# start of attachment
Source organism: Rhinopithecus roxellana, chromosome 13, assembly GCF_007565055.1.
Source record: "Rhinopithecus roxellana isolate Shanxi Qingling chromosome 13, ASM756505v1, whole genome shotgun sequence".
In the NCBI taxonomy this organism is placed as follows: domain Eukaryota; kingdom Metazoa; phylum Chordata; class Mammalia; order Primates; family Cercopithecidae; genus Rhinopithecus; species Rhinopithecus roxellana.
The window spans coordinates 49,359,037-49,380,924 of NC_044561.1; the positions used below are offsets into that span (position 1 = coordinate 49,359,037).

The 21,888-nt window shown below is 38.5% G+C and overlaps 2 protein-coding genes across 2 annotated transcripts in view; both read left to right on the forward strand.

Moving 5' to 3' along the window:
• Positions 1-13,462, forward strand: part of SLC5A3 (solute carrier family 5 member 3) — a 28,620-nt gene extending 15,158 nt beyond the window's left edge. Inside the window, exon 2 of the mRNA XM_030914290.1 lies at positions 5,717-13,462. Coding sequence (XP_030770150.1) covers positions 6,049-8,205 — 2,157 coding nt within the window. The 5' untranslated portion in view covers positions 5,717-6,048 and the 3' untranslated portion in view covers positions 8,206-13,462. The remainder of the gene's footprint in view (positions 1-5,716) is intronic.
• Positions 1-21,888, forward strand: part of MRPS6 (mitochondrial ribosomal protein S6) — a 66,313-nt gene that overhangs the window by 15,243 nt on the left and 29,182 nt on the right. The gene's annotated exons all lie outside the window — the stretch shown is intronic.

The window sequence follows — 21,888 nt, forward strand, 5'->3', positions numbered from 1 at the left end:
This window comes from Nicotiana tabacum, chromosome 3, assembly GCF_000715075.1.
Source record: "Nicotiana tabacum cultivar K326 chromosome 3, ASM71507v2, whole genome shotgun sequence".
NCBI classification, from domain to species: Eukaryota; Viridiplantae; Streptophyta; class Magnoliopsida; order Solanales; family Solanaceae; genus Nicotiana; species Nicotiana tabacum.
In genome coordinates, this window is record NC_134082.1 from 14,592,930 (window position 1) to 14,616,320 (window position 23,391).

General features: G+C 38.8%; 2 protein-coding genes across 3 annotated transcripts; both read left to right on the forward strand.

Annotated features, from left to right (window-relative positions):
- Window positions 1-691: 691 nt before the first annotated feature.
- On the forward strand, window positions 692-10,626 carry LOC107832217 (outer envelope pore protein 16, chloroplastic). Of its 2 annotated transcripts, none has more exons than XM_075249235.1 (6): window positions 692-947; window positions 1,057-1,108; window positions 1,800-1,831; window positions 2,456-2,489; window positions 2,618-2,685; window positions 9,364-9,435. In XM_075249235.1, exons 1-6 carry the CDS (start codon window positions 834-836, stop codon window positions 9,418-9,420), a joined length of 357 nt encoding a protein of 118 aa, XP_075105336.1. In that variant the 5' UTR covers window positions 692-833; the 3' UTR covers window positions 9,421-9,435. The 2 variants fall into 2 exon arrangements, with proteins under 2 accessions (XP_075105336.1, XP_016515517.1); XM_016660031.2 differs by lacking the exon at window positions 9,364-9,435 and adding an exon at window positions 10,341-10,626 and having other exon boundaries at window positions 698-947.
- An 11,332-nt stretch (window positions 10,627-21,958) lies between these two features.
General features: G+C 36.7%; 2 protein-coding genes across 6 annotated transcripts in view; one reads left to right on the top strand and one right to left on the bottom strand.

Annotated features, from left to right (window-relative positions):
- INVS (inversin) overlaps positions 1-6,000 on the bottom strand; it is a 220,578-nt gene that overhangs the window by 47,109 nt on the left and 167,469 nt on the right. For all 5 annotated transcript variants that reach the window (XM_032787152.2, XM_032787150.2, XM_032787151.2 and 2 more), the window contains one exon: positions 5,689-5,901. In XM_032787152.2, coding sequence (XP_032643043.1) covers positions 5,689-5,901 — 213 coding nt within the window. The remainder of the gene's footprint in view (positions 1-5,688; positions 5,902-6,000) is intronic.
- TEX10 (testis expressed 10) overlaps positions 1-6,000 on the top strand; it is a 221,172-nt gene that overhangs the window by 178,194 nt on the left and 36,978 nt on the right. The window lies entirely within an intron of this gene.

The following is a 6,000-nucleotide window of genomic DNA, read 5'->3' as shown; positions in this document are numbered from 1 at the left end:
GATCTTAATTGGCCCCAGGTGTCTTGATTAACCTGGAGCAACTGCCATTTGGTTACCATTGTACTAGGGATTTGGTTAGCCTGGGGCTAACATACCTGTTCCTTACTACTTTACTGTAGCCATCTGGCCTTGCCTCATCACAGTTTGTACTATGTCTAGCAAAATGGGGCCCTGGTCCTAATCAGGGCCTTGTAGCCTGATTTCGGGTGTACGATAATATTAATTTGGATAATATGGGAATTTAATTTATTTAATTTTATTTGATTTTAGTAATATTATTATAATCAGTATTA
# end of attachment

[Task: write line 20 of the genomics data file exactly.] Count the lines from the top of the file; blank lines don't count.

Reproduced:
Annotated features, from left to right (window-relative positions):